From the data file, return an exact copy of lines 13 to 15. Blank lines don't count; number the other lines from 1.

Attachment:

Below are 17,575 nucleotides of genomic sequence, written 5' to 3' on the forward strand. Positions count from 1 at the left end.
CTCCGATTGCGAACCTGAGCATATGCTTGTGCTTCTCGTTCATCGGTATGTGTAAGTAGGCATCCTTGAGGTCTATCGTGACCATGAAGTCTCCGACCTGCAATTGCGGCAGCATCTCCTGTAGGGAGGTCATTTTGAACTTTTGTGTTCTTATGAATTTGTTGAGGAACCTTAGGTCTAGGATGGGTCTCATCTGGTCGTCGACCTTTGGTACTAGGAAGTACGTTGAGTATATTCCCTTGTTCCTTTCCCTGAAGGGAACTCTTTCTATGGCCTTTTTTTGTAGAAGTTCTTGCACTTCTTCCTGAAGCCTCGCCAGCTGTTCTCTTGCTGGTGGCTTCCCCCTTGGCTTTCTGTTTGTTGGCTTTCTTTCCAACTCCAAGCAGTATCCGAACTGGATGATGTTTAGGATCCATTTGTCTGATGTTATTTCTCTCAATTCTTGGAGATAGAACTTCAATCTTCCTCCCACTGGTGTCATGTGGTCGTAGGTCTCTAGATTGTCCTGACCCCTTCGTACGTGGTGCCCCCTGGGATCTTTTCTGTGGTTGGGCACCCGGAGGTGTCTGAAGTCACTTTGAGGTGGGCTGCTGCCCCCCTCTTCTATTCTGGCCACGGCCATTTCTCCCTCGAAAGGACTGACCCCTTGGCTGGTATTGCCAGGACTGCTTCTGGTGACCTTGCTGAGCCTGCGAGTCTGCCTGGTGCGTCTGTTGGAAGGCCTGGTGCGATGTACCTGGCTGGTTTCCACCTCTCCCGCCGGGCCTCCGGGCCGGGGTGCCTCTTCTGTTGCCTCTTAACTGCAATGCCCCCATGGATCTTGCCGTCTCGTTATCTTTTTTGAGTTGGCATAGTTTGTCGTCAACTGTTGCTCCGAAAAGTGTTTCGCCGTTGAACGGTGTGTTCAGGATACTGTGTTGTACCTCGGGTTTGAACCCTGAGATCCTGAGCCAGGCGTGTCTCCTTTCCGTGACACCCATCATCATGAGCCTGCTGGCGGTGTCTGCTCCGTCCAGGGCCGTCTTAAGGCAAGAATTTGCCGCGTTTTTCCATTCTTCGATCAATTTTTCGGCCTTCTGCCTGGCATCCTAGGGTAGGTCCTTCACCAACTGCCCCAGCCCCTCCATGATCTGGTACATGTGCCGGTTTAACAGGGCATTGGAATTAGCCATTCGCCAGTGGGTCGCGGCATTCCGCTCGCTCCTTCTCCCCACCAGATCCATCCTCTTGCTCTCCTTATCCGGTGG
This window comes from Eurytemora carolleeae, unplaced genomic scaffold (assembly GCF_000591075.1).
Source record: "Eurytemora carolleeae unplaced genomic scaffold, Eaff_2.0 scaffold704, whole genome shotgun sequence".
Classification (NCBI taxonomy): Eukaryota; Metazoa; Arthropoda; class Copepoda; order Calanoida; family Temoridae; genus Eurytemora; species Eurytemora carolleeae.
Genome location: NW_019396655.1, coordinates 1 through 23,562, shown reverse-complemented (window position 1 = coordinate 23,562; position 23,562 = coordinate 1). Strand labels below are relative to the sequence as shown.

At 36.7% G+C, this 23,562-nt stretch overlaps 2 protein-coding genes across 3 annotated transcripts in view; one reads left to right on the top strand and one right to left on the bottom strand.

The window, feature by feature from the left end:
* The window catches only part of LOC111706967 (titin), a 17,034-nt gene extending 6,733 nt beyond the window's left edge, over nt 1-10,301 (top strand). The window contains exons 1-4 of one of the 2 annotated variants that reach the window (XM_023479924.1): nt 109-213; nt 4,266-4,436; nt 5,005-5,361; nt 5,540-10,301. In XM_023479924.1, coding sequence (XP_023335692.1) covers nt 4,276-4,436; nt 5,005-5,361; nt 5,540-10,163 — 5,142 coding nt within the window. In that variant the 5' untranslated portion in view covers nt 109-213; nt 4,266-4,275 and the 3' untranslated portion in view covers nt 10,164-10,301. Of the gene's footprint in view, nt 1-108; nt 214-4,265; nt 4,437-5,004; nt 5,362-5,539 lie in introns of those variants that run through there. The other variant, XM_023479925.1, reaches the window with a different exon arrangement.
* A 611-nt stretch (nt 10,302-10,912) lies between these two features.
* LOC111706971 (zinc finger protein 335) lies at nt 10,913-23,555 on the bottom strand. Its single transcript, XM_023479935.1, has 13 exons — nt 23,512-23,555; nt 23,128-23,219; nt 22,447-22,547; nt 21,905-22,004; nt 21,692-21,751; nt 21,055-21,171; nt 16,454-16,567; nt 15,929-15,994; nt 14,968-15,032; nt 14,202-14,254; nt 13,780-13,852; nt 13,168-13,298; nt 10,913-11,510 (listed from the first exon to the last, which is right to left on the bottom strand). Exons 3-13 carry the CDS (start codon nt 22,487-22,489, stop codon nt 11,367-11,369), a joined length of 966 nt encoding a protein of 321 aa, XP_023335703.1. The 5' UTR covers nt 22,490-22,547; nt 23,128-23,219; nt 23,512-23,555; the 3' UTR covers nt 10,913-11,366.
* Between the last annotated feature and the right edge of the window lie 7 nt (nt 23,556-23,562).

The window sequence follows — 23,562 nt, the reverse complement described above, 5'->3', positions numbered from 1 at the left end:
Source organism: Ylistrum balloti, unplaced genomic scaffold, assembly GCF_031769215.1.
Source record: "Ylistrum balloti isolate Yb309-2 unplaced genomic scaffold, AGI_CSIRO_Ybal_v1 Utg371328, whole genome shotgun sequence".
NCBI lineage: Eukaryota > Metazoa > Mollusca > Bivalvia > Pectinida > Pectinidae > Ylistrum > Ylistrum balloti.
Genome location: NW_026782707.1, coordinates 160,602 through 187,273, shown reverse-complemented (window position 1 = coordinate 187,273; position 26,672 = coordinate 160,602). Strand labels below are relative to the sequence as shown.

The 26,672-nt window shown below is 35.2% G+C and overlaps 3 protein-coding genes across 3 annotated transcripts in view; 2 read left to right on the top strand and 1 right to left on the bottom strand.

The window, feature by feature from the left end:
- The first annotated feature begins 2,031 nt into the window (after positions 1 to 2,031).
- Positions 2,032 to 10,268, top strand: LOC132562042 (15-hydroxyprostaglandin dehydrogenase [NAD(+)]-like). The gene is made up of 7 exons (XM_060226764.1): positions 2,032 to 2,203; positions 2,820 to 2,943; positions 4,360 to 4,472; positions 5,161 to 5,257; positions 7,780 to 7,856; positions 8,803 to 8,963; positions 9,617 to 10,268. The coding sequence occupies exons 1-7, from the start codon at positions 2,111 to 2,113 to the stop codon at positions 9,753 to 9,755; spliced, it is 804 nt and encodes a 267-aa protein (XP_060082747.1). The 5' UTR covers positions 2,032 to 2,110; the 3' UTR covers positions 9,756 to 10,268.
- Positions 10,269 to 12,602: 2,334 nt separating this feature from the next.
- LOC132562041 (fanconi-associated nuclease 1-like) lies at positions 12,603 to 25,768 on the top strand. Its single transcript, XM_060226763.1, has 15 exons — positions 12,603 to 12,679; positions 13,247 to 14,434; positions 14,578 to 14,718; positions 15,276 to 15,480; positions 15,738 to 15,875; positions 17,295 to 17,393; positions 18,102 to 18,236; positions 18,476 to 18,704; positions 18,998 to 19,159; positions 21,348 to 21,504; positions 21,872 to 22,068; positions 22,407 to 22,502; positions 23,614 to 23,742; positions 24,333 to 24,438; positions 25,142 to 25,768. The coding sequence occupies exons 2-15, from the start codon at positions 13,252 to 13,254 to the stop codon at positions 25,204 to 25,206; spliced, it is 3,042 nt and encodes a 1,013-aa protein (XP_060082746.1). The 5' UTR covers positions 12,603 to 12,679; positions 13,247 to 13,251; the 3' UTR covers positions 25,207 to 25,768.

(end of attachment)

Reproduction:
The window sequence follows — 23,562 nt, the reverse complement described above, 5'->3', positions numbered from 1 at the left end:
Source organism: Ylistrum balloti, unplaced genomic scaffold, assembly GCF_031769215.1.
Source record: "Ylistrum balloti isolate Yb309-2 unplaced genomic scaffold, AGI_CSIRO_Ybal_v1 Utg371328, whole genome shotgun sequence".